Pakistan warned a top U.S. general Monday that frequent missile strikes on its territory risk inflaming anti-American sentiment.
Gen. David Petraeus met with Pakistan Defense Minister Ahmad Mukhtar as part of his first international trip since taking over U.S. Central Command on Friday.
The visit indicated how crucial the U.S. considers Pakistan's support in the fight against Islamist extremists, especially those in its neighbor Afghanistan. But it also comes amid Pakistani calls to halt U.S. missile strikes on suspected militant targets on its soil.
A Defense Ministry statement said Mukhtar told Petraeus, Assistant U.S. Secretary of State Richard Boucher and others in the entourage that the missile strikes from drones "generate anti-America sentiments as well as create outrage and uproar among the people."
The U.S. wants Pakistan to do more to crack down on insurgents who use pockets of its northwest region as sanctuaries from which to plan attacks on U.S. and NATO troops in Afghanistan, where violence is running at its highest levels since 2001.
The missile strikes in the border region indicate U.S. impatience with Pakistani efforts.
Washington is suspected in at least 17 missile strikes in Pakistan since August. Despite repeated Pakistani condemnations, the strikes have continued.
In September, a U.S. ground assault in a tribal region in Pakistan's northwest spurred outrage in Pakistan and prompted a flurry of diplomatic activity. There have been no reports of additional ground assaults since.
Acting U.S. Embassy spokesman Wes Robertson declined to provide specifics on Petraeus' agenda for security reasons. However, he also is expected to meet with Prime Minister Yousuf Raza Gilani, President Asif Ali Zardari and Pakistan's army chief, Gen. Ashfaq Parvez Kayani.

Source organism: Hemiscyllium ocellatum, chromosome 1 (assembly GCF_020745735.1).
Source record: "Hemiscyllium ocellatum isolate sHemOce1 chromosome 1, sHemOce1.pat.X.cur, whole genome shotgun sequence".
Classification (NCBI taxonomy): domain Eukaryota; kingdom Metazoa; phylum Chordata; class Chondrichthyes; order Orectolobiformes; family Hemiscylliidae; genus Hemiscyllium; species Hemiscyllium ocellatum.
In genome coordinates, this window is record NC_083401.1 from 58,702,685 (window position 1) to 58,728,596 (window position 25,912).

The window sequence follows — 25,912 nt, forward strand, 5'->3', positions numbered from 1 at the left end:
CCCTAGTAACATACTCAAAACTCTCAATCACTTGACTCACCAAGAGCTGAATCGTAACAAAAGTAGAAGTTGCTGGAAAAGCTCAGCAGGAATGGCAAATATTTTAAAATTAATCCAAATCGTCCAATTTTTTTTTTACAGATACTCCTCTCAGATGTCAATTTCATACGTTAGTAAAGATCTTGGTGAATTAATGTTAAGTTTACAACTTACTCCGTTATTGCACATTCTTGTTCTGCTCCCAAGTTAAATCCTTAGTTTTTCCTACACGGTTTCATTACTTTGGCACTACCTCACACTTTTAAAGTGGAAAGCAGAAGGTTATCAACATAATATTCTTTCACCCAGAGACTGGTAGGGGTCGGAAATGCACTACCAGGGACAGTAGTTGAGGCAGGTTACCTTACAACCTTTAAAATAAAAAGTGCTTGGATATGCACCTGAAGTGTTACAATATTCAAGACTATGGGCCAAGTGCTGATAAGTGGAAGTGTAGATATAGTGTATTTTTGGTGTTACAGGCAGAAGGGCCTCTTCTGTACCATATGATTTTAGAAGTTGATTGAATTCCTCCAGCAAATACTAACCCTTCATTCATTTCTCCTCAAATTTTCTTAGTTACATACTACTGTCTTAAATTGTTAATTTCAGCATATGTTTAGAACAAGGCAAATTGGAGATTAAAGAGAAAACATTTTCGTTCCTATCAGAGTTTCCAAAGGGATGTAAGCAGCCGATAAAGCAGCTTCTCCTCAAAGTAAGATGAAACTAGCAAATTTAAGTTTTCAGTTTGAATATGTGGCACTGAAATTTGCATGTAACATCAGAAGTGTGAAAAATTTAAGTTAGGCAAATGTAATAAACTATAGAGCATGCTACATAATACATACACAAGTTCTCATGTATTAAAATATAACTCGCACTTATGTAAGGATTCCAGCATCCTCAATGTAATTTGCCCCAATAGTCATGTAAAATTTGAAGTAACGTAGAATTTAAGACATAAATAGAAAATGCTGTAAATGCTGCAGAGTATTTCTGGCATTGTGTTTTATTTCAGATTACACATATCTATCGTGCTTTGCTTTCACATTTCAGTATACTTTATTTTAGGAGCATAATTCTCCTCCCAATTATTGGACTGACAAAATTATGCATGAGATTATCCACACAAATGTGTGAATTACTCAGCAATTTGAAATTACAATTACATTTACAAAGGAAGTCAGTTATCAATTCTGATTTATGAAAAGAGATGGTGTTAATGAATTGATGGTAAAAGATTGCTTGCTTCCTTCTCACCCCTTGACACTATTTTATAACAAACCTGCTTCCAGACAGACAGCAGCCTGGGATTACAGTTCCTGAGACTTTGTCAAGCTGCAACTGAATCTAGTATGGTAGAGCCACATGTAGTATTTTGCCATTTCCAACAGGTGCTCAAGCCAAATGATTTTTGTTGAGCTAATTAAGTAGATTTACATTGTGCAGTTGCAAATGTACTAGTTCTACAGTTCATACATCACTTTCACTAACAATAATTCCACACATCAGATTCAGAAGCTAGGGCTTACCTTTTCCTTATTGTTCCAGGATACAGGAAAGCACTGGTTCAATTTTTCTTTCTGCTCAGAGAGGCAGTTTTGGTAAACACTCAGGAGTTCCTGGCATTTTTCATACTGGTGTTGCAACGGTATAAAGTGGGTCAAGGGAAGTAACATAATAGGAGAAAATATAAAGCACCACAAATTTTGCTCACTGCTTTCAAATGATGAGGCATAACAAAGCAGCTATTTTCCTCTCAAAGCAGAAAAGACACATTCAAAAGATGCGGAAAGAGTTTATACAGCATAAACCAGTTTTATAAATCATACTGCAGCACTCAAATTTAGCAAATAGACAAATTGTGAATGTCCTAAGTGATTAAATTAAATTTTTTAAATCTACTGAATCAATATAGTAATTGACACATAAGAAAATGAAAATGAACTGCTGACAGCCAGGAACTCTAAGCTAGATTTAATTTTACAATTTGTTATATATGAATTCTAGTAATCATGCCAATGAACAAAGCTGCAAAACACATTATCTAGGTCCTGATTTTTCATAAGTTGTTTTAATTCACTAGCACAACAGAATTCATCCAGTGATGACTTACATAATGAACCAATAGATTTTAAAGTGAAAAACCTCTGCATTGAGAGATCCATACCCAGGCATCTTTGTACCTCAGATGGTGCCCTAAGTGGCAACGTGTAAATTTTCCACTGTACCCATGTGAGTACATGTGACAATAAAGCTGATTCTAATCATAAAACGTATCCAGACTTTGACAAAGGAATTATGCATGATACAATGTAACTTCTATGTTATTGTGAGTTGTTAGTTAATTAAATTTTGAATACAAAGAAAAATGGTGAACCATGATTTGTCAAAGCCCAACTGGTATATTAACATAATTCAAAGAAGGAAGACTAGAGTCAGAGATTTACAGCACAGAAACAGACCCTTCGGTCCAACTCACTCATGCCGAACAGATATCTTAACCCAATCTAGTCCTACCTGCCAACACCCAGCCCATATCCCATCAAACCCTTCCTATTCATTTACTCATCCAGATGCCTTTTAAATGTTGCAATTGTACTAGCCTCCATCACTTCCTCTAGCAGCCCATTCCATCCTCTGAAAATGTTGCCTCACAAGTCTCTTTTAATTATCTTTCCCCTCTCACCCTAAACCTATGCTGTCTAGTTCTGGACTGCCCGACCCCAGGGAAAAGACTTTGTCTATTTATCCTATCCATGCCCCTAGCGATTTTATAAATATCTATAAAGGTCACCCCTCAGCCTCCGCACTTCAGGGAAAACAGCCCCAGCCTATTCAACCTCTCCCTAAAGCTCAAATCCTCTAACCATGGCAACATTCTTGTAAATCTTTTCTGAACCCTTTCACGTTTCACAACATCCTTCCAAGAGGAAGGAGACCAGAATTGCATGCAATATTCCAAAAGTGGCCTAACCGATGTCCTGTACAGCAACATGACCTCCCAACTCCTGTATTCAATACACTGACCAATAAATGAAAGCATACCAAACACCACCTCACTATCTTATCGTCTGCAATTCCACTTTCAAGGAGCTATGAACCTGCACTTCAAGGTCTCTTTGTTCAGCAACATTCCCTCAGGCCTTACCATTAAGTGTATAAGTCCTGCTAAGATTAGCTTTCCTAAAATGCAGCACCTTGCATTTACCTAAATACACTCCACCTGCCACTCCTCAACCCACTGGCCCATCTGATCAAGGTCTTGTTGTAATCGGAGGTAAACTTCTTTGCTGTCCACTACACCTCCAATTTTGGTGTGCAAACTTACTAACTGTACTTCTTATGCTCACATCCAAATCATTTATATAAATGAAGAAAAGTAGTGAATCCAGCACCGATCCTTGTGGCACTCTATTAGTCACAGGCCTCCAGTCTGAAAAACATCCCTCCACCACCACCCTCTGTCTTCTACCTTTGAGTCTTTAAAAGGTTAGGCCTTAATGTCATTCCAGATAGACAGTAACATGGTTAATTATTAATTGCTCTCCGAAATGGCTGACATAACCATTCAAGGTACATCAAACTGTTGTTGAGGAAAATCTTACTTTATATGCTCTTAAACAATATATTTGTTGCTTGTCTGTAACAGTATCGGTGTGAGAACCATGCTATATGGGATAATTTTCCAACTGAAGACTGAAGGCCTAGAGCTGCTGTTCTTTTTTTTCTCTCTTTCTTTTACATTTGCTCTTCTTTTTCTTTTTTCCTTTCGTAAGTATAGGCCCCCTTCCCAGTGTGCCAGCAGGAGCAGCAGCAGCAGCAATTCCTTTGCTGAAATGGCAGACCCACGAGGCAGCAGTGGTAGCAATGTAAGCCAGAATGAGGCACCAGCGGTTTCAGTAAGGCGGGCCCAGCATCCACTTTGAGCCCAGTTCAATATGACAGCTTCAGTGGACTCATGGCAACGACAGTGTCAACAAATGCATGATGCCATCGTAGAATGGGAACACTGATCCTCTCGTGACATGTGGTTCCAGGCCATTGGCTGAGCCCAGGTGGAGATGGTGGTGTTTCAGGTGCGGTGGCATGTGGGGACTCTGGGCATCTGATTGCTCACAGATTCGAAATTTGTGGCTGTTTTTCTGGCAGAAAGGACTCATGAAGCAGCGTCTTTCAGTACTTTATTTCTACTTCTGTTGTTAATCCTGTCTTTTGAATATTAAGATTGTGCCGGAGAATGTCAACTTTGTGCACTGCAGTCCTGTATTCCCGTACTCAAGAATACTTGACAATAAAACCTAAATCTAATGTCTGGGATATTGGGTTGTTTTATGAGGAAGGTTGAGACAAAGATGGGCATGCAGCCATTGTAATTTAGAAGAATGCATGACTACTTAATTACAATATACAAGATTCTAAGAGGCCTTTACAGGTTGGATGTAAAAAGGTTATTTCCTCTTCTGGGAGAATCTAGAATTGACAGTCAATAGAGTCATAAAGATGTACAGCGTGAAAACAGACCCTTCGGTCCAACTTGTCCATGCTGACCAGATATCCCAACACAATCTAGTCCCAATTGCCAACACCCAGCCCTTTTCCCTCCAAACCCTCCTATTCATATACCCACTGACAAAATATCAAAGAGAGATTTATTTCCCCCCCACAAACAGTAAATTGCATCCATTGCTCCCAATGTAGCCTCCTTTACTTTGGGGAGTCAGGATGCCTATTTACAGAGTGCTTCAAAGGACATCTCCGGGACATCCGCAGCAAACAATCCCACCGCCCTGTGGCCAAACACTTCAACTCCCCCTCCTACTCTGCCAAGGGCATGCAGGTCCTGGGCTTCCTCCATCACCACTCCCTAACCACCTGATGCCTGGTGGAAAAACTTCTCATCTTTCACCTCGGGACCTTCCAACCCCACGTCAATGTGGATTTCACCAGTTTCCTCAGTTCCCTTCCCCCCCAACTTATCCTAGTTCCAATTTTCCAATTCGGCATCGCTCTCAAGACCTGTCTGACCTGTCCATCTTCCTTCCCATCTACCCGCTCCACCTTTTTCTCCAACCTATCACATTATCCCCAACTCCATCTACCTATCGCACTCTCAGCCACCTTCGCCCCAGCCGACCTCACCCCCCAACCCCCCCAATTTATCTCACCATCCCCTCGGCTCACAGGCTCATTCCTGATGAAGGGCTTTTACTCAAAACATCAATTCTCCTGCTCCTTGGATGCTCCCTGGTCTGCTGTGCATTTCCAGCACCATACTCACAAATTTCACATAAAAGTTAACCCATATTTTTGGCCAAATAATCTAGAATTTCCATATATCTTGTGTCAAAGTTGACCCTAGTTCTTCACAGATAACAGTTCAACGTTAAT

At the Defense Ministry, officials also briefed Petraeus on Pakistani military operations against insurgents in its border regions. According to the statement, both sides "stressed the need for enhanced cooperation to eliminate the scourge of terrorism."
Another topic that could come up during the general's trip is negotiations with the Taliban. Pakistani and Afghan leaders have vowed to seek talks with elements of the militant movement.
Petraeus, previously the top U.S. commander in Baghdad, has indicated support for efforts to reach out to members of the Taliban considered moderate enough to cooperate with the Afghan government.
Meanwhile, Zardari was scheduled to arrive Tuesday in oil-rich Saudi Arabia to request a deferral on oil payments and other possible support, the Foreign Ministry said. Another potential topic: negotiating with the Taliban.
Nuclear-armed Pakistan needs billions in outside assistance to avoid defaulting on its international loans. The impoverished nation of 170 million people is hampered by high inflation, chronic power outages and a sinking currency.
Analysts said Zardari's visit could yield some temporary relief, but that he was unlikely to return with a package that would render moot politically unpopular IMF aid.
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